Hurstpierpoint & Sayers Common Parish Council

Hurstpierpoint Parish Walk

If you were a kestrel, soaring over Wolstonbury Hill, or even a walker, pausing for breath after climbing 677 feet to the summit, what would you see? The shining sea to the south, the line of the South Downs beyond Newtimber hill to the west, and Clayton's Jack & Jill windmills to the east. Below you lies the Elizabethan manor, Danny, and just a miles and a half to the north, you can see the church spire of Hurstpierpoint, a lovely village mentioned in the Doomsday Book. Here, homes, pubs, restaurants and shops are mostly clustered along a ridge, surrounded by the green fields, paths and ancient woodlands of the Sussex Weald.


Imagine you have parked in the free cark park just north of the crossroads and are walking south out of the car park. You will first pass round the pretty Village Green with its sign remembering Simon de Pierpoint. Turn right and cross the top of the roundabout with the War Memorial on your left. The entrance to Holy Trinity Church is through the lych-gate. This church is a gothic-style church with a tall spire and contains a reclining statue of a knight. It was built between 1843 and 1845 by Charles Barry who also designed the Houses of Parliament. Beyond the church gate, a hundred metres will bring you to a sharp corner, with a turning into Policeman's Lane, where sits the grade II listed Cowdrays, former home of Thomas and Cordelia Cowdray who bought the two cottages in 1631. Follow the path round under the church for a view of the Downs, and then take care across the road to follow a footpath up to West Furlong Lane.


On reaching the lane to your right you can see a listed crenellated flint wall, together with the privately-owned, grade II listed, 19th century flint folly tower. Whether it was to see Napoleon coming - or whether the coast was clear for smugglers to get past the revenue is open to conjecture. Turn left down the lane to regain the High Street. On your left is Chichester House, another grade II listed house. In 1884 , the Honourable Mrs Campion of Danny House founded 64 High Street. She took girls from the workhouses and gave them training to earn their living as servants.


Turn right up the High Street to pass Wickham House. It is not as it seems! If you look closely you may detect that it is not built of solid brick, but is timber-framed, hung with mathematical tiles, hand made in Keymer. Inside there is an inglenook fireplace. Mansion House opposite is another puzzle. When is a window not a window? Look for it in the Mansion House, another grade II listed building. The early 18th century front and west sides conceal a 17th century timber-framed building.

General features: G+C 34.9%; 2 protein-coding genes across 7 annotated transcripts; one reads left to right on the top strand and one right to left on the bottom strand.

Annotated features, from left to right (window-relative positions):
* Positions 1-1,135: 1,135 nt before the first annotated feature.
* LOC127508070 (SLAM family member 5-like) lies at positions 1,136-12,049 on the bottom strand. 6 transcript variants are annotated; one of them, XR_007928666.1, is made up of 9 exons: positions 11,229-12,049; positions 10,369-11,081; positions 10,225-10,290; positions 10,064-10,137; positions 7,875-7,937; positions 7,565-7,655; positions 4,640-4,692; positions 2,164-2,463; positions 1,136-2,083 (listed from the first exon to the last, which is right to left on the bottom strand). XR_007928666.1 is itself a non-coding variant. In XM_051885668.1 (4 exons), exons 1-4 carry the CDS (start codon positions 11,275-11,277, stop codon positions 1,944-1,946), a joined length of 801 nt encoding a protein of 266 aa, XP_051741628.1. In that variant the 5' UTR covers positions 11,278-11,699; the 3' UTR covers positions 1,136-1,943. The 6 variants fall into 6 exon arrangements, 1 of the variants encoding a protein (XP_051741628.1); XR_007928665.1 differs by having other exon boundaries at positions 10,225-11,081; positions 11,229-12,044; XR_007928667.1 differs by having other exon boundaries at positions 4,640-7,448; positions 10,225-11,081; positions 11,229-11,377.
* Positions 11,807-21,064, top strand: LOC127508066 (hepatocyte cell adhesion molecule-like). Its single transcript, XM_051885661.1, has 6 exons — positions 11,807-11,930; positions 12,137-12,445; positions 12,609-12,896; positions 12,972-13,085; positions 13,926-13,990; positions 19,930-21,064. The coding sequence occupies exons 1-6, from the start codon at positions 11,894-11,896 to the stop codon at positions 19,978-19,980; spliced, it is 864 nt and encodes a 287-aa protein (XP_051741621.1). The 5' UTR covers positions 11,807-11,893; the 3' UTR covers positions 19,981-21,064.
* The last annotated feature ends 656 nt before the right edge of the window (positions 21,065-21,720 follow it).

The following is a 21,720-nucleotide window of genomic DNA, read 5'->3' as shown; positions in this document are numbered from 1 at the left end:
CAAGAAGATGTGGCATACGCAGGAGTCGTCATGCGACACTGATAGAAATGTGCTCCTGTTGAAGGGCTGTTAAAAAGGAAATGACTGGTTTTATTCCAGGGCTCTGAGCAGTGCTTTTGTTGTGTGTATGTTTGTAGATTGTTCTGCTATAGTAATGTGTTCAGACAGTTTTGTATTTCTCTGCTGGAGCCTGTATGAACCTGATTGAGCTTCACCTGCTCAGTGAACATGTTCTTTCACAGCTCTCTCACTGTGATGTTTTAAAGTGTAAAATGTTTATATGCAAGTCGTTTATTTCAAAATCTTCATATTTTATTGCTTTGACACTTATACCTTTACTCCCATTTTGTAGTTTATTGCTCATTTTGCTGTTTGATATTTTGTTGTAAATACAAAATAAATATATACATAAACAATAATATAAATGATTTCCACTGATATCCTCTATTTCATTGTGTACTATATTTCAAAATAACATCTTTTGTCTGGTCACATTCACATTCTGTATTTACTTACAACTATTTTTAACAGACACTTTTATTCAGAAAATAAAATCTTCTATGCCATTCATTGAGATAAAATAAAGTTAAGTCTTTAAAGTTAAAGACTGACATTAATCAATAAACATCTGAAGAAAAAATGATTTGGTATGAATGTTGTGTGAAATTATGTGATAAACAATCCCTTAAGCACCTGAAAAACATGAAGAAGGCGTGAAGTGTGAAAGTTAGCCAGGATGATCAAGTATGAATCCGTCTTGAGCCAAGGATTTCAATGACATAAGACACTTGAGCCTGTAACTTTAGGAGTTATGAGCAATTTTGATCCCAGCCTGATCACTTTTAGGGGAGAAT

The New Inn is not new at all. It presents a Georgian face to the world, but has a Tudor heart and 15th century oak beams. A weekly corn market was once held here, allowing farmers, millers, corn merchants and tradesmen to mix business with pleasure. Further along on your left is probably the oldest property in the High Street, - Hamilton Lodge - formerly Upper Trumpkins. Just beyond The Poacher, you should turn right to find the South Avenue Recreation Ground, with a children's playground and wonderful views of Wolstonbury Hill where traces of a Romano-British farm have been found.


Return to the High Street and turn right, just along the road you'll find St George's House, in the 1840s the former home of Charles Hannington. After a terrible argument with the rector of Hurstpierpoint he decided never to enter the parish church again, and built St. George's Church in his own grounds. In 1884 his son James became the first Bishop of Eastern Equatorial Africa - but was speared to death a year later on the orders of the King of Uganda. Take the next turn left and straight down the lane you will find St George's Church. Inside the churchyard there is the start of a footpath that leads round to St George's Millennium Garden. Through the garden and then follow the road to your right which will bring you past Little Park Farm House, one of Hurstpierpoint's loveliest farms, once the home of Thomas Marchant, the famous 18th century diarist. Your walk is nearly at an end as just past the farmhouse is the entrance to the car park where you started.


Click here to view a map of Hurstpierpoint in PDF format.

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